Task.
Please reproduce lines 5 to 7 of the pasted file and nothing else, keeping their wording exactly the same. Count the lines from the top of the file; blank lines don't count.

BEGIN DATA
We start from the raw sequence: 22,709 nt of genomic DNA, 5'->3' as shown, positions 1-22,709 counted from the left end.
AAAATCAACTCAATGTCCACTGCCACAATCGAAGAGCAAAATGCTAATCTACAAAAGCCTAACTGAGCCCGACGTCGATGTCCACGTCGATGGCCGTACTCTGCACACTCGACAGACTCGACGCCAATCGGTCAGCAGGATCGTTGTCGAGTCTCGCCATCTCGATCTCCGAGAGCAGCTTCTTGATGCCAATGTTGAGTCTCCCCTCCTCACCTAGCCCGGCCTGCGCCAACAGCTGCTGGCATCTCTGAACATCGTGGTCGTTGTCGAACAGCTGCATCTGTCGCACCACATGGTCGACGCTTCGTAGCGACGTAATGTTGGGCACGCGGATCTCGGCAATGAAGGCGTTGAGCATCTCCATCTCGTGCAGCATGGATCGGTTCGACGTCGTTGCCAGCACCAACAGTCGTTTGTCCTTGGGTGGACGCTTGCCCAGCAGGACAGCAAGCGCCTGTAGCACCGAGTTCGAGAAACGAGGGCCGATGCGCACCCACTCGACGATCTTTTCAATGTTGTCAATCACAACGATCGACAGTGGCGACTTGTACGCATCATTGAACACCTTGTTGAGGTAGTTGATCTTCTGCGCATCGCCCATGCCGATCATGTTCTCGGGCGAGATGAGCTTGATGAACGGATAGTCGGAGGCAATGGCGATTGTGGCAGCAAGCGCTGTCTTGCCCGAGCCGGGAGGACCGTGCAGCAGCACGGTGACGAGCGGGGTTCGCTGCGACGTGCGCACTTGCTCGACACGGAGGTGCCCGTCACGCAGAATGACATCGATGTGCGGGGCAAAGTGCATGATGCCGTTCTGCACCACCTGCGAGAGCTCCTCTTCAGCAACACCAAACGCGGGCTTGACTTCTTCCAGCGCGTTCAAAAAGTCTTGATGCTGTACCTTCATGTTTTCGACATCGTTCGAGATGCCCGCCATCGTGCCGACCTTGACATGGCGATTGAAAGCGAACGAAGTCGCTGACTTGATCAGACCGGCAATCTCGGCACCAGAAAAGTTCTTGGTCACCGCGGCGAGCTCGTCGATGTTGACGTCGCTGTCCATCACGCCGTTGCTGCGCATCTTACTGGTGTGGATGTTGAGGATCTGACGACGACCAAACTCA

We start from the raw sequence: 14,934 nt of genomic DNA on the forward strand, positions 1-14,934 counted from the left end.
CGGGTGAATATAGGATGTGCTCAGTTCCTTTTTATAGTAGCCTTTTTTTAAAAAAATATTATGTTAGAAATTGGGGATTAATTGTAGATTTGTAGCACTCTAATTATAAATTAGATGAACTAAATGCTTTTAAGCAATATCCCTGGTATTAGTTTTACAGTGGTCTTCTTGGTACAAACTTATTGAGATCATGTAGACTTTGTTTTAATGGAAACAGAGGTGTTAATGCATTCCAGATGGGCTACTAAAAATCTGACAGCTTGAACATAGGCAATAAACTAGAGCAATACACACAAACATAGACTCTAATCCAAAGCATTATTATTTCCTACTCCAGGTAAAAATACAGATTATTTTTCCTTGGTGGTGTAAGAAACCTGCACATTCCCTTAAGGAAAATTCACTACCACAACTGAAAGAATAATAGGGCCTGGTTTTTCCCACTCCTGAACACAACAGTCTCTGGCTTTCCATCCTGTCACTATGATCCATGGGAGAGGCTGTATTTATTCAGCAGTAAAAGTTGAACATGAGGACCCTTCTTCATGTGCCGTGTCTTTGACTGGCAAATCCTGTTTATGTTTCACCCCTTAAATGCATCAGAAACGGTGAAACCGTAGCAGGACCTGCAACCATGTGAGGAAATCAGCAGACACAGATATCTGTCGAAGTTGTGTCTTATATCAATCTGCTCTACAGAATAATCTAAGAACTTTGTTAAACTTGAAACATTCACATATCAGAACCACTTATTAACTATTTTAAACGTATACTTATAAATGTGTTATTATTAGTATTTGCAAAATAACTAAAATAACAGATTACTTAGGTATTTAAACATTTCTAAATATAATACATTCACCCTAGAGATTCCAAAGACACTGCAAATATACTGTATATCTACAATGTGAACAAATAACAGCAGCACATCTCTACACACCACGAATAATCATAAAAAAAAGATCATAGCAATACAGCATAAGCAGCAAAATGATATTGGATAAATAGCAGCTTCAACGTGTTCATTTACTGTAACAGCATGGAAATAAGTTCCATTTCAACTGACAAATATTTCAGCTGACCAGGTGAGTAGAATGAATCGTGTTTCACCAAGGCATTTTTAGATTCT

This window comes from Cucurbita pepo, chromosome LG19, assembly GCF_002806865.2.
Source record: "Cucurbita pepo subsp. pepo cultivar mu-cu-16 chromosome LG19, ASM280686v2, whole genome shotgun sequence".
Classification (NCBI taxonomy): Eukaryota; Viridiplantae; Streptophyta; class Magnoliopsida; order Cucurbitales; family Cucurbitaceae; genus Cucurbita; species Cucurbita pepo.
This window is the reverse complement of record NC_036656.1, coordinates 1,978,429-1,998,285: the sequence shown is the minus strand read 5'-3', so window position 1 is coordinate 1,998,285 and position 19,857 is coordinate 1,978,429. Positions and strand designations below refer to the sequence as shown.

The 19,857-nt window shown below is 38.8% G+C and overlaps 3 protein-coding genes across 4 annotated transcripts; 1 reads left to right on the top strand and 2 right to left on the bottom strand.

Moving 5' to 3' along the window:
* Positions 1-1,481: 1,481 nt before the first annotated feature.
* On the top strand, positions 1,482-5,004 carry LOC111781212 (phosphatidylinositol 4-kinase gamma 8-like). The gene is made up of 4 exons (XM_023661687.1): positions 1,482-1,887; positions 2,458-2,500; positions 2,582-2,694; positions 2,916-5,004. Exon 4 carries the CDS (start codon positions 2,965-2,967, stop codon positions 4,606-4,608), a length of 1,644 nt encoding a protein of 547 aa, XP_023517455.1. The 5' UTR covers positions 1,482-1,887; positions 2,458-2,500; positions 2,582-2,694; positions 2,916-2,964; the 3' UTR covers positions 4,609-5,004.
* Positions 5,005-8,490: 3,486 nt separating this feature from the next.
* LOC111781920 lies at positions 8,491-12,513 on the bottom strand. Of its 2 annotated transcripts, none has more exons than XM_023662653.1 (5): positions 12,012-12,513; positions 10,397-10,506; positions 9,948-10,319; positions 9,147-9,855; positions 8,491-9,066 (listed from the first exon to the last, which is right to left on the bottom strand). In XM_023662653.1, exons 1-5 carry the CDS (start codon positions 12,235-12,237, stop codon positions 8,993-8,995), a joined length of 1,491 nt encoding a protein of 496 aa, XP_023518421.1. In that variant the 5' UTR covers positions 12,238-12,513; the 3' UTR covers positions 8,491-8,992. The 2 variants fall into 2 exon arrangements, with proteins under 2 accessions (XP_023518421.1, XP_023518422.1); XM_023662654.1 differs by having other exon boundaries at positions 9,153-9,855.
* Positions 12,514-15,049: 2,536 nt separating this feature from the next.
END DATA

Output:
This window comes from Cucurbita pepo, chromosome LG19, assembly GCF_002806865.2.
Source record: "Cucurbita pepo subsp. pepo cultivar mu-cu-16 chromosome LG19, ASM280686v2, whole genome shotgun sequence".
Classification (NCBI taxonomy): Eukaryota; Viridiplantae; Streptophyta; class Magnoliopsida; order Cucurbitales; family Cucurbitaceae; genus Cucurbita; species Cucurbita pepo.